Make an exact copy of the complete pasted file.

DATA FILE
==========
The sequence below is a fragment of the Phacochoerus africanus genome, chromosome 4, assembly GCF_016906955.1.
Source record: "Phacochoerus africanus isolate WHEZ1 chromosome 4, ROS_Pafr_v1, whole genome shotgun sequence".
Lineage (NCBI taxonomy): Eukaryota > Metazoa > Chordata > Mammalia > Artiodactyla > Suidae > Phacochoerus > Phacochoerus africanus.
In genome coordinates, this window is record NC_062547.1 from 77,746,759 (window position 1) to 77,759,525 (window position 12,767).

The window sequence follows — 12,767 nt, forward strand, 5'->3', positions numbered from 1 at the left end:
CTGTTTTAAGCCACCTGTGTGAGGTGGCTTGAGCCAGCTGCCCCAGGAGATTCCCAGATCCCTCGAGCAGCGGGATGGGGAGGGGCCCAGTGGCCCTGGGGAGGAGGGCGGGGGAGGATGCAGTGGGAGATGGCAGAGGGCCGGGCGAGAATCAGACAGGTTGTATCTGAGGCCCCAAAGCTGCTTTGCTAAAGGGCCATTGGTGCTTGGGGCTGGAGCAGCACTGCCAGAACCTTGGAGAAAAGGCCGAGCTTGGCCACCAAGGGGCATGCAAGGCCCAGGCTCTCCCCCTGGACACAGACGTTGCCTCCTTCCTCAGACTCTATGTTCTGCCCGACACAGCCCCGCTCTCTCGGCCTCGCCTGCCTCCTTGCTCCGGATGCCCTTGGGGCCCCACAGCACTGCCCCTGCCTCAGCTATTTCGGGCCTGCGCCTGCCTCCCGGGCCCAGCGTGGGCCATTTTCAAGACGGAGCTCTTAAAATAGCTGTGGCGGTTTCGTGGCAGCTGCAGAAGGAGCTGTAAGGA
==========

The sequence below is a fragment of the Phacochoerus africanus genome, chromosome 4, assembly GCF_016906955.1.
Source record: "Phacochoerus africanus isolate WHEZ1 chromosome 4, ROS_Pafr_v1, whole genome shotgun sequence".
Lineage (NCBI taxonomy): Eukaryota > Metazoa > Chordata > Mammalia > Artiodactyla > Suidae > Phacochoerus > Phacochoerus africanus.
In genome coordinates, this window is record NC_062547.1 from 77,746,759 (window position 1) to 77,759,525 (window position 12,767).

The window sequence follows — 12,767 nt, forward strand, 5'->3', positions numbered from 1 at the left end:
CTGTTTTAAGCCACCTGTGTGAGGTGGCTTGAGCCAGCTGCCCCAGGAGATTCCCAGATCCCTCGAGCAGCGGGATGGGGAGGGGCCCAGTGGCCCTGGGGAGGAGGGCGGGGGAGGATGCAGTGGGAGATGGCAGAGGGCCGGGCGAGAATCAGACAGGTTGTATCTGAGGCCCCAAAGCTGCTTTGCTAAAGGGCCATTGGTGCTTGGGGCTGGAGCAGCACTGCCAGAACCTTGGAGAAAAGGCCGAGCTTGGCCACCAAGGGGCATGCAAGGCCCAGGCTCTCCCCCTGGACACAGACGTTGCCTCCTTCCTCAGACTCTATGTTCTGCCCGACACAGCCCCGCTCTCTCGGCCTCGCCTGCCTCCTTGCTCCGGATGCCCTTGGGGCCCCACAGCACTGCCCCTGCCTCAGCTATTTCGGGCCTGCGCCTGCCTCCCGGGCCCAGCGTGGGCCATTTTCAAGACGGAGCTCTTAAAATAGCTGTGGCGGTTTCGTGGCAGCTGCAGAAGGAGCTGTAAGGA